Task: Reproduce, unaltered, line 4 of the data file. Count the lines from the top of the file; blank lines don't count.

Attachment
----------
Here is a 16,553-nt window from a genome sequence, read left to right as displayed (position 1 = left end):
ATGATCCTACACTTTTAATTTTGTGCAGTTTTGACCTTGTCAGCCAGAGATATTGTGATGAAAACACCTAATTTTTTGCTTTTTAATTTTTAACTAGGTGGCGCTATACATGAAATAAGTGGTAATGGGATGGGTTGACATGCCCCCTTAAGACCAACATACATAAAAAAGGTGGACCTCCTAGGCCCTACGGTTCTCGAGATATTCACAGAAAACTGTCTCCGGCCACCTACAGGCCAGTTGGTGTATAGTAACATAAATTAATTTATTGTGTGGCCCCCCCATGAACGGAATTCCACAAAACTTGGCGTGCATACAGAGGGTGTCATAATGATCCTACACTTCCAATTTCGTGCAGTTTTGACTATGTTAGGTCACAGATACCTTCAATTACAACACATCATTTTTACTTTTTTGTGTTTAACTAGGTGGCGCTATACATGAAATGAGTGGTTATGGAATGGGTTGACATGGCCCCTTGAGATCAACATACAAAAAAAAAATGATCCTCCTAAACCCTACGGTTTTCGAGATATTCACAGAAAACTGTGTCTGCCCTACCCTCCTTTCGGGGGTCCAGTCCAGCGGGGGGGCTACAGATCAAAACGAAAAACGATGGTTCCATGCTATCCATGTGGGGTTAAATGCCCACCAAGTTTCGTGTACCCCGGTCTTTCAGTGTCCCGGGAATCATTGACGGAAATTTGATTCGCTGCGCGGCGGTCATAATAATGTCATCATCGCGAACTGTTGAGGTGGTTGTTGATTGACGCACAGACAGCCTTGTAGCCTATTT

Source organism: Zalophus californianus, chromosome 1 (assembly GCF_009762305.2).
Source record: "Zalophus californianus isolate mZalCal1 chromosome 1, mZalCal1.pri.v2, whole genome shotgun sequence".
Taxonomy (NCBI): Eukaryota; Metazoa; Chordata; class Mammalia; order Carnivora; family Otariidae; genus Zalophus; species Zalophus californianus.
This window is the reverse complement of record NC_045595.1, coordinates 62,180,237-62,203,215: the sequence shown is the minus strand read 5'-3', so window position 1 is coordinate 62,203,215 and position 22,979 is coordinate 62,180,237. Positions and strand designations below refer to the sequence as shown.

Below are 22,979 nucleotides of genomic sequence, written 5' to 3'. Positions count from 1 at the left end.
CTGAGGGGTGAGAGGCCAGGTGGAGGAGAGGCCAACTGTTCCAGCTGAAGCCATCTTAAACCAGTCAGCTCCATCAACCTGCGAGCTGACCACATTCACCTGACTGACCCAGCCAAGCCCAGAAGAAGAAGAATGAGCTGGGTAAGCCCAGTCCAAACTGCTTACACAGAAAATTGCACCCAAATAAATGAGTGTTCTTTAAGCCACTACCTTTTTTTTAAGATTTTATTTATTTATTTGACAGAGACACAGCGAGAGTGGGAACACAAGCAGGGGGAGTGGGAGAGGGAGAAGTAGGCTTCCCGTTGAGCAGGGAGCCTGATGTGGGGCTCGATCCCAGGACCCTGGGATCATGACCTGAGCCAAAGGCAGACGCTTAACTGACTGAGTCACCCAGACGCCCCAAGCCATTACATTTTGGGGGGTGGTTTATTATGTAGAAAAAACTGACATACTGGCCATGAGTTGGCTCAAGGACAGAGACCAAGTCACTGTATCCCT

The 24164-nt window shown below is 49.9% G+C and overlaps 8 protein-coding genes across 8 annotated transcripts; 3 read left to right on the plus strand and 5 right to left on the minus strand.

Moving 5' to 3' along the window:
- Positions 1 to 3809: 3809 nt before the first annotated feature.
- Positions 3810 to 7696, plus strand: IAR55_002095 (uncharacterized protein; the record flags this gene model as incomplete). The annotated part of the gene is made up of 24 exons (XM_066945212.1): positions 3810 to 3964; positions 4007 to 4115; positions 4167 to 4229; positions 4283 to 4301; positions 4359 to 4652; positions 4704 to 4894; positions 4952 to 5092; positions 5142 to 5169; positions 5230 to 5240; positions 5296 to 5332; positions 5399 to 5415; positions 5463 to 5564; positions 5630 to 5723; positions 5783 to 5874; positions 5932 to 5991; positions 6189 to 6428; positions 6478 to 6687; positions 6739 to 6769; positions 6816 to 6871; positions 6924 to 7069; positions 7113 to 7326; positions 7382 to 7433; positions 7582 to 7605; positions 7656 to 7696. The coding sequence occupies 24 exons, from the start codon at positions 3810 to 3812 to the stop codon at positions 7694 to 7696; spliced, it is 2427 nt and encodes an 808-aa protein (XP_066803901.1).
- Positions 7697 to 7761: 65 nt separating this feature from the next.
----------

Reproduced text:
Source record: "Zalophus californianus isolate mZalCal1 chromosome 1, mZalCal1.pri.v2, whole genome shotgun sequence".